Cindy Sheehan, mother of a soldier who was killed in Iraq, emerged on the American political scene two years ago. Distraught and unstable, she was shamelessly exploited by opponents of George W. Bush and the war while such exploitation seemed to pay political benefits. When she became an embarrassment, she, like others before her, was tossed onto the trash heap of history by her progressive minders.
Sheehan was useful to the antiwar left in a particular way. As Jonathan Cohn put it in the September 12, 2005, New Republic, "Sheehan's value isn't as a barometer of public opinion or as a source of foreign policy wisdom. It's as proof of one very simple point: that a person can criticize the war and still support the troops."
It's unclear that Sheehan was particularly interested in "supporting the troops"--unless one means by that lamenting the fate of the troops as victims. The fact that relatively few soldiers see themselves as victims, the fact that few families understand their loved ones' service and sacrifices in that light--that didn't matter. What mattered to the left was that it was dangerous politically not to "support the troops." Of course the antiwar left hated what the troops were doing, fighting the enemy in Iraq, and they hated the troops' goal, victory in Iraq. So "supporting the troops" meant feeling sorry for them, or pretending to--something antiwar politicians and media did with great hand-wringing and hoopla.
With the ongoing progress of the surge, and the obvious fact that the vast majority of the troops want to fight and win the war, the "support-the-troops-but-oppose-what-they're-doing" position has become increasingly untenable. How can you say with a straight face that you support the troops while advancing legislation that would undercut their mission and strengthen their enemies?
You can't. So those on the cutting edge of progressive opinion are beginning to give up on even pretending to support the troops. Instead, they now slander the troops.
Two progressive magazines have taken complementary approaches in this effort. In its July 30 issue, the Nation has a 24-page article based on interviews with 50 Iraq veterans. The piece allegedly reveals "disturbing patterns of behavior by American troops in Iraq"--indeed, it claims that the war has "led many troops to declare an open war on all Iraqis." Needless to say, the anecdotal evidence in the article comes nowhere close to supporting this claim. There are a few instances of out-of-control behavior, some routine fog-of-war and brutality-of-war incidents, and much that is simply trivial. The picture is unpleasant, as one would expect--but it comes nowhere close to living up to the authors' billing: "The war the vets described is a dark and even depraved enterprise."
Since the Nation has held this view of every American war (except when we were fighting side-by-side with Stalin's Soviet Union), and loves nothing more than accounts of American war crimes, its story is no surprise. At least they interviewed real soldiers on the record. The New Republic, in its July 23 issue, takes a different tack. Its slander of American soldiers appears to be fiction presented as fact, behind a convenient screen of anonymity.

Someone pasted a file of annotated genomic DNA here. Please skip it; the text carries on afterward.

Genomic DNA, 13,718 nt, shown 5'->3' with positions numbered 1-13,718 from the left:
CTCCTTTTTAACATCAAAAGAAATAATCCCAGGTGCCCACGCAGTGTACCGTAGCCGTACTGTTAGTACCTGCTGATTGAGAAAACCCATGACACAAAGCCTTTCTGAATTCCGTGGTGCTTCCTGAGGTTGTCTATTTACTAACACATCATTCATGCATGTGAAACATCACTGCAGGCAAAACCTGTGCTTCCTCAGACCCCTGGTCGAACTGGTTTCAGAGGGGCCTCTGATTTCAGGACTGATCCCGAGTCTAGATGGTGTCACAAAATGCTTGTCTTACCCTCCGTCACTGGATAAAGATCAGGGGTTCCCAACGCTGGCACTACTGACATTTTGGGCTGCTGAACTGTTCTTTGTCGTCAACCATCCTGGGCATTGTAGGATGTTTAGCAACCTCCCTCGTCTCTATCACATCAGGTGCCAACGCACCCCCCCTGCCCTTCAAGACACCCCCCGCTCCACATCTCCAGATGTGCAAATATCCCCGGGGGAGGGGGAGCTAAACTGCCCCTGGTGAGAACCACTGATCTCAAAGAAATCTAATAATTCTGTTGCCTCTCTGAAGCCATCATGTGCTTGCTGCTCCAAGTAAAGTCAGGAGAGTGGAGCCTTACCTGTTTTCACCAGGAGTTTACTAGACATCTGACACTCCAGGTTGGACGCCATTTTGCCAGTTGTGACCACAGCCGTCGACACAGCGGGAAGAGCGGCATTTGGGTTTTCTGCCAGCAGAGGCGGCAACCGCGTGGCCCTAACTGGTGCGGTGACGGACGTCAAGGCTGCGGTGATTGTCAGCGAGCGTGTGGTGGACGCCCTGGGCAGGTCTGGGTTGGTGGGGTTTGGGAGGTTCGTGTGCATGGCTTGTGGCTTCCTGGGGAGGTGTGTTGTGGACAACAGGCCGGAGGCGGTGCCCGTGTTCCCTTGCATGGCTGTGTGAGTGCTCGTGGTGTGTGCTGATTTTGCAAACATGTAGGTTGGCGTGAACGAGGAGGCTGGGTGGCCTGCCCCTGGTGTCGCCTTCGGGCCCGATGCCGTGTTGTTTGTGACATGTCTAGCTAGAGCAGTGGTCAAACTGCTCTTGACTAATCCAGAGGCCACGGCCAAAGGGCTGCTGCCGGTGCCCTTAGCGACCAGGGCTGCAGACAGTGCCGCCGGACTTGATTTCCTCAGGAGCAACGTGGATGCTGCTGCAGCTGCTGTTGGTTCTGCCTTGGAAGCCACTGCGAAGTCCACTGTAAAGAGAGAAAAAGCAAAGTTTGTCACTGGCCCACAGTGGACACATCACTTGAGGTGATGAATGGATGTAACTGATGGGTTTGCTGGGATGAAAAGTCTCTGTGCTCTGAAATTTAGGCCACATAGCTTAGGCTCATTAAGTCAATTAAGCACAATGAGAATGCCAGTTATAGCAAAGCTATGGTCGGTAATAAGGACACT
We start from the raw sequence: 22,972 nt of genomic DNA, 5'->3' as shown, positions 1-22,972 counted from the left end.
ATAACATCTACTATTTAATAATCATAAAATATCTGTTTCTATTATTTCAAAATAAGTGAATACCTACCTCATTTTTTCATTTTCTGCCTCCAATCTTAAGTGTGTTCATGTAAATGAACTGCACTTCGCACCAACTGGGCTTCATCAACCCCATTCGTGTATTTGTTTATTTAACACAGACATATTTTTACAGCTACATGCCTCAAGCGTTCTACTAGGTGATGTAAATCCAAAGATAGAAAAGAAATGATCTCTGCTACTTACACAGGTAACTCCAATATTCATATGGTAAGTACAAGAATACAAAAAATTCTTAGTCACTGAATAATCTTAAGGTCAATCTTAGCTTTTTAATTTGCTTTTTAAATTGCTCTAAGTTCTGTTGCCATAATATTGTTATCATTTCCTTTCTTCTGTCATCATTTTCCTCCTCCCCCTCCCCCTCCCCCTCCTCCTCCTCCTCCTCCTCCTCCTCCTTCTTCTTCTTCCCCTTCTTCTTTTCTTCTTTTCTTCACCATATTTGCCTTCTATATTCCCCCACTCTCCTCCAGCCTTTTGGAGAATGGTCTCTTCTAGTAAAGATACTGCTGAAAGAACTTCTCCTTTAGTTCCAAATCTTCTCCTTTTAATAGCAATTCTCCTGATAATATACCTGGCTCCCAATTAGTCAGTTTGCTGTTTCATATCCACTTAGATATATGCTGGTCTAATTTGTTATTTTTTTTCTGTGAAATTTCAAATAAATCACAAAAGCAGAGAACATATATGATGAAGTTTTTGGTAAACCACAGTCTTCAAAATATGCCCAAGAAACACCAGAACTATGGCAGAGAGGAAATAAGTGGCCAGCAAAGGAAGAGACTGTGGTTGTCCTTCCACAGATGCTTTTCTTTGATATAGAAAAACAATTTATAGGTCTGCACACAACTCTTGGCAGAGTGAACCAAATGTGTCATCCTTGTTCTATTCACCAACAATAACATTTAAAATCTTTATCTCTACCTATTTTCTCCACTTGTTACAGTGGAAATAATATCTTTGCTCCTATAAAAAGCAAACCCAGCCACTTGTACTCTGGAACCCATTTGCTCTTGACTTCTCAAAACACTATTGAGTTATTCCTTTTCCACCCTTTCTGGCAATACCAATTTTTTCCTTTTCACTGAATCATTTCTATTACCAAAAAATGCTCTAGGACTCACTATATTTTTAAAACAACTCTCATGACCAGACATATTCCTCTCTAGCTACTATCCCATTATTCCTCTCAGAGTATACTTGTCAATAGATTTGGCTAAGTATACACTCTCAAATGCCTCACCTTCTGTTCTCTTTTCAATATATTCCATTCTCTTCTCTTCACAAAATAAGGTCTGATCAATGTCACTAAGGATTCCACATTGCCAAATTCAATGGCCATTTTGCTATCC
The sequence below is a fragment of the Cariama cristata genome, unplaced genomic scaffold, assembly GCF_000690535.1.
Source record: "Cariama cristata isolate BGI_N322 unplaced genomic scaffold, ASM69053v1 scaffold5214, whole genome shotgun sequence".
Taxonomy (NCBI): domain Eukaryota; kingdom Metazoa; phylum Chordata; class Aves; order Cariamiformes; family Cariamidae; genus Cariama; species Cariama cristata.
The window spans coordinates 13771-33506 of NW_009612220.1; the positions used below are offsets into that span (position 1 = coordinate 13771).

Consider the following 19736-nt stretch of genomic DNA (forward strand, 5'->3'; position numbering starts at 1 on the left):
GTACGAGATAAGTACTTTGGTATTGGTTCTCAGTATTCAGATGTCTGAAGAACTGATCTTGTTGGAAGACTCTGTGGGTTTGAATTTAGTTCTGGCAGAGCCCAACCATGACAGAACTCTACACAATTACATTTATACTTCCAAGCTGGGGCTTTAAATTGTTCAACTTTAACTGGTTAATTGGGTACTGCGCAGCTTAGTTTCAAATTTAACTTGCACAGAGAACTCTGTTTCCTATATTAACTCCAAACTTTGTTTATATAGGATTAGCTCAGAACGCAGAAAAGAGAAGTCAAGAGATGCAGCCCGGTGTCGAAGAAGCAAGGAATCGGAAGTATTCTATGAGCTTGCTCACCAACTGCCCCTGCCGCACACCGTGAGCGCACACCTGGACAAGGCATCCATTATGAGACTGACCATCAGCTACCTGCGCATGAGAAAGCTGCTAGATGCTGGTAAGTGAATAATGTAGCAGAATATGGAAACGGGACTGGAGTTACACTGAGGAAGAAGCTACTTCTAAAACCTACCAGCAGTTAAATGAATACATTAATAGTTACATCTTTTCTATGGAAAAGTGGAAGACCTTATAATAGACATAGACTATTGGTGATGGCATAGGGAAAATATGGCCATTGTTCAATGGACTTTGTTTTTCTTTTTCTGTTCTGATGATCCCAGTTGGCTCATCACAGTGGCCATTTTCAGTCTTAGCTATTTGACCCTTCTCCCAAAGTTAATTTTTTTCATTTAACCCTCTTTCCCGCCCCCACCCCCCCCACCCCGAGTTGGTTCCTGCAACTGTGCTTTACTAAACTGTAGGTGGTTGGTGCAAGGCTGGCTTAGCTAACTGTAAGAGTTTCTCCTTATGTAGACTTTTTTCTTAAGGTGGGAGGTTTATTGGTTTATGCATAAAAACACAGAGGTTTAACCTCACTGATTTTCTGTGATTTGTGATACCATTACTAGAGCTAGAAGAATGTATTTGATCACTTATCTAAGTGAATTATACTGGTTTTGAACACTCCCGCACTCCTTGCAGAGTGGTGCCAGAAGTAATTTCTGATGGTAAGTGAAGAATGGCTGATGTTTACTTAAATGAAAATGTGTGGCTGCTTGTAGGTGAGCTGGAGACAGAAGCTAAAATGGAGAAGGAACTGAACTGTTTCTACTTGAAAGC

A column entitled "Shock Troops" is said to be the work of "Scott Thomas"--"the pseudonym for a soldier currently serving in Baghdad." "Thomas" colorfully describes three sets of alleged misdeeds he and his buddies committed in Baghdad: They humiliate a woman in a military dining hall who has been disfigured in an IED explosion (the woman "wore an unrecognizable tan uniform, so I couldn't really tell whether she was a soldier or a civilian contractor"); they discover human remains and one private spends a day and night playing around with a child's skull ("which even had chunks of hair"), amusing his fellow soldiers; and one private routinely drives a Bradley Fighting Vehicle recklessly and uses the vehicle to kill stray dogs.
My colleague Michael Goldfarb raised questions about this account in a July 18 post on THE WEEKLY STANDARD website, asking for assistance from soldiers and veterans in assessing the truth of the stories told by "Scott Thomas." Within a day, dozens of active duty soldiers and veterans had come forward to point out errors, implausibility, and indeed the well-nigh-impossibility (in the case of the Bradley) of what was claimed. The editors of the New Republic provided to Goldfarb a couple of allegedly corroborating details--for example, the name of the Forward Operating Base, FOB Falcon, where the taunting of the badly disfigured female IED victim was said to have taken place. Soldiers who served at the base have come forward to say no such woman has been seen there. As we go to press on July 20, the New Republic has said they are investigating their own story, and the mainstream media seem to be hoping against hope that they won't have to cover yet another embarrassing episode of journalistic malpractice.
We at THE WEEKLY STANDARD are well aware that editors make mistakes. We have made our share. But what is revealing about this mistake is that the editors must have wanted to suspend their disbelief in tales of gross misconduct by American troops. How else could they have published such a farrago of dubious tales?
Having turned against a war that some of them supported, the left is now turning against the troops they claim still to support. They sense that history is progressing away from them--that these soldiers, fighting courageously in a just cause, could still win the war, that they are proud of their service, and that they will be future leaders of this country. They are not "Shock Troops." They are our best and bravest, fighting for all of us against a brutal enemy in a difficult and frustrating war. They are the 9/11 generation. The left slanders them. We support them. More than that, we admire them.